I am very happy to be corrected on any of these points. These factors are crucial in planning the operation.

Robert

Link to comment
Share on other sites

Hello

The last map of this series, the first, but biggest, so I did it last.

191730JulFinal.jpg

Can I ask in the debate to come, that people use only information the planners had at the time.

Will be scanning other things in a bit related to this. Vol 13 also has good Cambria stuff, but lets do 3rd Ypres.

Any chance of Smithmaps contributing some of his great 3d images?

Regards

Mart

I know I did the scanning, but they've come out cracking!

They were also done in 1938......

Link to comment
Share on other sites

Ha

Me again

The movement booklet, yes I know its the full time period, but I did it all, because it wll be useful for other things.

scan0030.jpg

scan0031.jpg

scan0032.jpg

Regards

Mart

Link to comment
Share on other sites

Hello

Part 2 of movements between countires:

scan0039.jpg

scan0040.jpg

scan0042.jpg

Time for a beer,

Regards

Mart

Link to comment
Share on other sites

Chris, I have been reworking the map. This one uses a trench map that had colours to illustrate the contours. I have added a dark green outline to highlight the ridge. This map is much more helpful because it illustrates some of the key concerns with the area to be attacked on the proposed right flank. The shape of the German defensive lines suggested some terrain features may have contributed. I simply copied and overlaid the previous lines I had drawn and hey presto...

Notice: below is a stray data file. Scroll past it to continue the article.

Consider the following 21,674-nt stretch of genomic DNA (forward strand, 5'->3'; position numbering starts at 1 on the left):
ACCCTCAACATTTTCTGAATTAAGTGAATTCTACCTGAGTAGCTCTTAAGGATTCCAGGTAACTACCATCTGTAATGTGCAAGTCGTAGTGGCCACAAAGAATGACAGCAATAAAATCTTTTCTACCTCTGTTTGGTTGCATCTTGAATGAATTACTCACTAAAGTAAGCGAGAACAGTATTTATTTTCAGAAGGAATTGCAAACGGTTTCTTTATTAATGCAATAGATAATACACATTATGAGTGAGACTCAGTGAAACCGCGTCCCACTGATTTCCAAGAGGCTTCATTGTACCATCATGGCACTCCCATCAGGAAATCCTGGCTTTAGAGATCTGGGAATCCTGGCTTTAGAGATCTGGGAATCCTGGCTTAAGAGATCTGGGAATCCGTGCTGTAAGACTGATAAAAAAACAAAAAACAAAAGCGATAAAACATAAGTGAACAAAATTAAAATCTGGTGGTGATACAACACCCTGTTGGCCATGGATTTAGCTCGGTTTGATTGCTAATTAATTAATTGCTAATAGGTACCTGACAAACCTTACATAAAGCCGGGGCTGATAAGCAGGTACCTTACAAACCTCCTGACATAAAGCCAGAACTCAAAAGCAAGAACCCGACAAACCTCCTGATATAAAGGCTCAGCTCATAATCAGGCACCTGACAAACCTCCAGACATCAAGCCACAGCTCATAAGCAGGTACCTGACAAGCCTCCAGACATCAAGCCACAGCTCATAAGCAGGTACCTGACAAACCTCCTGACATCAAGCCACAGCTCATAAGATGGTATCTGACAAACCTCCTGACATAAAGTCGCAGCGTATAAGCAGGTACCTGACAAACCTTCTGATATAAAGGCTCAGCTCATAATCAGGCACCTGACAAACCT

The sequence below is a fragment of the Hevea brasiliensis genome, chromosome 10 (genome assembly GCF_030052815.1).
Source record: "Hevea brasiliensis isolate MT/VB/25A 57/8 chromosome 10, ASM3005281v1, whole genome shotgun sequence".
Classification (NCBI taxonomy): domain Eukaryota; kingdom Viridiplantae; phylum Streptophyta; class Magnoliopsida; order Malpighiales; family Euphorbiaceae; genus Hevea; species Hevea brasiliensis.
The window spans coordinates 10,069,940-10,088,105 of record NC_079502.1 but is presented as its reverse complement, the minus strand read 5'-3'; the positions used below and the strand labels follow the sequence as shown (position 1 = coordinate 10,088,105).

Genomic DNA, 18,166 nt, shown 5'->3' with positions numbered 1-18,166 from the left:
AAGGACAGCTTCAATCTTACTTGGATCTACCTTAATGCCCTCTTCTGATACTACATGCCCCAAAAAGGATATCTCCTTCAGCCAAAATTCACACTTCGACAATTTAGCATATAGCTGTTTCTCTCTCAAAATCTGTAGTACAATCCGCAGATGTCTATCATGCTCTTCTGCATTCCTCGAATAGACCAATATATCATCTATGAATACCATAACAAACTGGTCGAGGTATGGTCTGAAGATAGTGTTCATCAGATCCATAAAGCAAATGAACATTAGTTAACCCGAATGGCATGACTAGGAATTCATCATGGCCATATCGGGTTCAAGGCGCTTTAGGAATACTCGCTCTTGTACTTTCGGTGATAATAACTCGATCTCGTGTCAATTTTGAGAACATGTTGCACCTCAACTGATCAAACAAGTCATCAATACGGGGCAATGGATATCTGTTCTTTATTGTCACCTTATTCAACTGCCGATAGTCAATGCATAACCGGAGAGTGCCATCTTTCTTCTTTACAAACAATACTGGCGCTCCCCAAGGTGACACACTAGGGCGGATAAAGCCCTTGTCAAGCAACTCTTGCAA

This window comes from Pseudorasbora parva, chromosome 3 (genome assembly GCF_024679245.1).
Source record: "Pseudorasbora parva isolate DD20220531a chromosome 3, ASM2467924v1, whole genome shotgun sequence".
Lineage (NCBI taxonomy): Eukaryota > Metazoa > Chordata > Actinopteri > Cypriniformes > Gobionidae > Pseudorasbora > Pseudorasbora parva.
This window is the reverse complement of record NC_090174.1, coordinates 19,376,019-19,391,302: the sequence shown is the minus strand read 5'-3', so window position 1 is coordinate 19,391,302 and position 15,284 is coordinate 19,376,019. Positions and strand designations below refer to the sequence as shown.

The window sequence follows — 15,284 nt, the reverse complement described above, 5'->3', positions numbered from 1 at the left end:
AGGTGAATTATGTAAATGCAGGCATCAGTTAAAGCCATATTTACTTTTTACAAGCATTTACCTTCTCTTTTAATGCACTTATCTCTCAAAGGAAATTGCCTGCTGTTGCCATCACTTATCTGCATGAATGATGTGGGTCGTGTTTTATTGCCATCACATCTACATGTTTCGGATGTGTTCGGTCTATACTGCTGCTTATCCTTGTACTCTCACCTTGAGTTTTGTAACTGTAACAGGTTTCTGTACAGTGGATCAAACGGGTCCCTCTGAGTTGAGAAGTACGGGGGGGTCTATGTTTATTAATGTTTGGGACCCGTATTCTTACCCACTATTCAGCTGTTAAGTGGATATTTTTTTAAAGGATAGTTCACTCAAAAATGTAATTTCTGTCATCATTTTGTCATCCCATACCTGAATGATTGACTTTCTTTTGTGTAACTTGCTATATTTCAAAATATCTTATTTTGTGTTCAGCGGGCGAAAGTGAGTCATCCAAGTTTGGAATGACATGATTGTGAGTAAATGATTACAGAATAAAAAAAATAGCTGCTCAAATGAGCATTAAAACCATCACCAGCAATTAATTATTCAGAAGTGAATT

post-1473-1171735888.jpg

Robert

Link to comment
Share on other sites

Returning to the terrain issues. Area A, which lies to the north of the proposed left flank, poses some concerns. On the one hand, there is the low lying land that would be avoided by limiting the flank. On the other hand, the Houthulst Forest remains a major threat to the flank. It has the potential to provide cover to artillery. In the actual battle, the British and Dominion forces reached the edge of the forest but did not capture it. This would have been enough to negate its use by artillery most likely but I am uncertain whether it was actually used for this purpose at any time during the battle, given that the forest is on lower terrain. If it was not used, then the forest would be no more significant a factor in the proposed scenario. Attached is a map of the forest showing how large it was. Each square is 1000 yds wide.